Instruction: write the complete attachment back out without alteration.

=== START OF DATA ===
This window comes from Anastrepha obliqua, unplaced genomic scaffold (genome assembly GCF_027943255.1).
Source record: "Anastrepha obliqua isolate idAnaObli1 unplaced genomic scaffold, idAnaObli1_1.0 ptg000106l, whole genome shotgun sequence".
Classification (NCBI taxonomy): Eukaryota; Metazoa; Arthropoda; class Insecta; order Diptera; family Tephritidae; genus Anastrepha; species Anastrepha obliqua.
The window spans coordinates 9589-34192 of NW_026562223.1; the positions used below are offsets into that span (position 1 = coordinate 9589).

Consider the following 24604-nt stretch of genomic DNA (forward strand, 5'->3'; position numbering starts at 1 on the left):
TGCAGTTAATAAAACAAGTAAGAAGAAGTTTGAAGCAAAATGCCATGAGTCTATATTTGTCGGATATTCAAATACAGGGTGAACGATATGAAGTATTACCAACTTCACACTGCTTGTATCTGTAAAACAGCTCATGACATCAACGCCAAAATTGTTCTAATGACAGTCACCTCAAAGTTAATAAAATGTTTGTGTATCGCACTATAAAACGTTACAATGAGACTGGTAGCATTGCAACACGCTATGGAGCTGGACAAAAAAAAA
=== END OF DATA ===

This window comes from Anastrepha obliqua, unplaced genomic scaffold (genome assembly GCF_027943255.1).
Source record: "Anastrepha obliqua isolate idAnaObli1 unplaced genomic scaffold, idAnaObli1_1.0 ptg000106l, whole genome shotgun sequence".
Classification (NCBI taxonomy): Eukaryota; Metazoa; Arthropoda; class Insecta; order Diptera; family Tephritidae; genus Anastrepha; species Anastrepha obliqua.
The window spans coordinates 9589-34192 of NW_026562223.1; the positions used below are offsets into that span (position 1 = coordinate 9589).

Consider the following 24604-nt stretch of genomic DNA (forward strand, 5'->3'; position numbering starts at 1 on the left):
TGCAGTTAATAAAACAAGTAAGAAGAAGTTTGAAGCAAAATGCCATGAGTCTATATTTGTCGGATATTCAAATACAGGGTGAACGATATGAAGTATTACCAACTTCACACTGCTTGTATCTGTAAAACAGCTCATGACATCAACGCCAAAATTGTTCTAATGACAGTCACCTCAAAGTTAATAAAATGTTTGTGTATCGCACTATAAAACGTTACAATGAGACTGGTAGCATTGCAACACGCTATGGAGCTGGACAAAAAAAAA